I have two horses for whom I used the services of a registered farrier for many years until, finding my horses struggling to stay sound, I researched barefoot carefully & taking the plunge around 5 years ago. I changed to a degreed applied equine podiatrist who has many years experience & has undergone a long training period. I have to say since doing so & once past a transition period when boots where useful, my horses haven’t looked back even a TB with very flat soles, Whilst I agree barefoot trimming does need some regulatory standard & a recognised qualification in the UK just to give customers confidence that the trimmer is capable before being let loose on their horse I do not believe that it should be regulated by the FRC. Barefoot is a whole different concept covering not only the trim but the diet, exercise & well being of the horse to produce a hoof capable of withstanding the stress put upon it by todays modern & varied use of the horse for leisure, sport & work. Over many years the FRC has relied upon shoes to keep horses sound which has resulted with our horses having many problems related to that very shoeing, I do not see how they can suddenly do a turnabout & expect to regulate barefoot trimming because the whole principle behind the barefoot movement, developed from modern knowledgeable research, is so totally opposite to that of shoeing, & the differences so great, that to be controlled by the FRC would stifle the newly developing barefoot movement & for our horses sake It needs to be totally independent of an old outdated organisation like the FRC struggling to retain a slipping grip on the industry. Speaking from over 50 years experience (I am old enough to remember the FRC’s beginnings & days with no regulation whatsoever) I for one want nothing to do with the FRC regulating the barefoot movement.

  3. Amanda Edwards says:

    The vast majority of people who choose to go barefoot with their horses would not want a farrier to touch their horses, or indeed their hooves. This is for many reasons, but the point is, this is down to an owner’s right to choose the care of their animals. By all means look at accrediting hoof trimming but NOT for the Farrier’s Council to be in charge of this. The fact that this is even being considered shows that there is absolutely no understanding as to why horse owners turn to barehoof in the first place! The shocking things I have seen under both veterinary and farriery care, which is just abuse, pure and simple, and I have seen it and continue to see it again and again, with no brakes being put on these professionals, and with so many of these vets and farriers backing each other up time and time again – it is disgusting, and so to even think that I would have to rely on these people to come up with the accreditation requirements for a barehoof trim is ironic, when I – and so many I know- have purposely turned away from farriery to avoid damage to our horse’s health. Go to the professional barehoof trimmers to look for accreditation levels and do NOT stop horse owners from trimming their own horses. If you are seriously considering stopping people from trimming their horse’s own feet – will you apply this principle to farmers who trim the feet of their own cattle, sheep etc. And if not – why not?? And my final point is this – How dare the Farrier’s Council place themselves in a position of judgement when their own training course for apprentices has been rejected by Ofsted as poor, not to standard and with many complaints by students of being bullied. Please sort out your own organization before you start meddling with other people’s affairs – who are perfectly happy with how things are.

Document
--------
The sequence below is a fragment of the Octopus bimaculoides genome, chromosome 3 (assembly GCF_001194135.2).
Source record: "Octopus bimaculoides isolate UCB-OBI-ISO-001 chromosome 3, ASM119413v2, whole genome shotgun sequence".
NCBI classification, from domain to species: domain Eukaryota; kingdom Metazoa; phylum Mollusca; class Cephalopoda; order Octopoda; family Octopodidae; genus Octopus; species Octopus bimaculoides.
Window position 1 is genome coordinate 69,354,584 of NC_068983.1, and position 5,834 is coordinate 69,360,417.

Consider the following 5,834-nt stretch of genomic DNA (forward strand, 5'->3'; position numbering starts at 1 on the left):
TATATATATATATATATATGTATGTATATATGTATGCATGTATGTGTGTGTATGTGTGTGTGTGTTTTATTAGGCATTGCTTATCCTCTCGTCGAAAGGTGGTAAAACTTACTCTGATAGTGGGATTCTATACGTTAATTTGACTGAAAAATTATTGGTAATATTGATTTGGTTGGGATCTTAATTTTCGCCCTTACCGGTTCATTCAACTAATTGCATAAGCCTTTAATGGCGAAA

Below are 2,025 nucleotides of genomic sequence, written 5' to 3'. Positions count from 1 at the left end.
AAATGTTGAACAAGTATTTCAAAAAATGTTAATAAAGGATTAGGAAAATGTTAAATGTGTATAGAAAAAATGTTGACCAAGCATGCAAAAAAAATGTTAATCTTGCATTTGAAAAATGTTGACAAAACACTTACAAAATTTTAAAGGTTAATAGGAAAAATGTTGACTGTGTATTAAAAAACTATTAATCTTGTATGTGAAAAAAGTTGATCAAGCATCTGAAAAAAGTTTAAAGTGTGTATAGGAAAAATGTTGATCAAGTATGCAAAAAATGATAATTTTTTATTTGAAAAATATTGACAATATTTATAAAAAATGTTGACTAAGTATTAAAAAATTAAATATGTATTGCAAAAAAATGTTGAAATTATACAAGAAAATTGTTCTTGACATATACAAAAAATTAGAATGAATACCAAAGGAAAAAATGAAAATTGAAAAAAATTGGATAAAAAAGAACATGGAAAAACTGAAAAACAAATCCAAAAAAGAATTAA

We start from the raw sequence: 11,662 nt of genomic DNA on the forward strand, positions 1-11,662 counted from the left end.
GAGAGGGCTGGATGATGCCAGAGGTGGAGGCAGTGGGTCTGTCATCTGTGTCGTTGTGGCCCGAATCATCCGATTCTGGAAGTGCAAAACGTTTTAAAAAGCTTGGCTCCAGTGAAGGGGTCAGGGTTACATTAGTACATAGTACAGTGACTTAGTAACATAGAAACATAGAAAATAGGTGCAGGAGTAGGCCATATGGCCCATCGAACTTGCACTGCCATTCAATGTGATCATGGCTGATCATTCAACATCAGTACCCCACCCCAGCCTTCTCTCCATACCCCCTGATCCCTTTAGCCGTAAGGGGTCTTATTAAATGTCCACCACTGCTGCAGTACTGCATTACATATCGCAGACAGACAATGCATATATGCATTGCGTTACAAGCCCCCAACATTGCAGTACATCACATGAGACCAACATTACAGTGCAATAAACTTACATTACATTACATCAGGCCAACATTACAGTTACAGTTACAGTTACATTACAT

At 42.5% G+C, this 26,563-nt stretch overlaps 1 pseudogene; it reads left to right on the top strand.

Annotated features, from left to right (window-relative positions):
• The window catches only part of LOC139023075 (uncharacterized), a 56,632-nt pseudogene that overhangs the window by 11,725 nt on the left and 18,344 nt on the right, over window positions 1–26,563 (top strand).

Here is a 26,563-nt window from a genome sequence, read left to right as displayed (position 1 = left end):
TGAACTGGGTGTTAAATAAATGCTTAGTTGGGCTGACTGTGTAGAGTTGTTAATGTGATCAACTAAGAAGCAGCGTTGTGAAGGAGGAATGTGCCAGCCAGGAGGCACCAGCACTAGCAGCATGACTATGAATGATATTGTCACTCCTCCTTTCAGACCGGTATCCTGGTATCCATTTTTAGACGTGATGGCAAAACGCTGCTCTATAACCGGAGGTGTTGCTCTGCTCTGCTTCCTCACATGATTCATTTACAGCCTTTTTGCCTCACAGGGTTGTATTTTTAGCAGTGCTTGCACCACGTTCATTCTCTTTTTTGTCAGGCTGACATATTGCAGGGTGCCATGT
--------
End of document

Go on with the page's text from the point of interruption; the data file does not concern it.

4. Lesley Harvey says:

    What gives the Farrier’s council the monopoly on hoof care? Bearing in mind that most barefoot trimming advocates, professional and horse owners, have come to this road via poor service from a farrier, it would seem that the general horse owning public would have little choice if it is the FC that introduce a National Trimming qualification. This is already in place with the trimming organisations, and has proved to be far in advance of farrier trimming methods. It is one law that I for one will not be adhering to.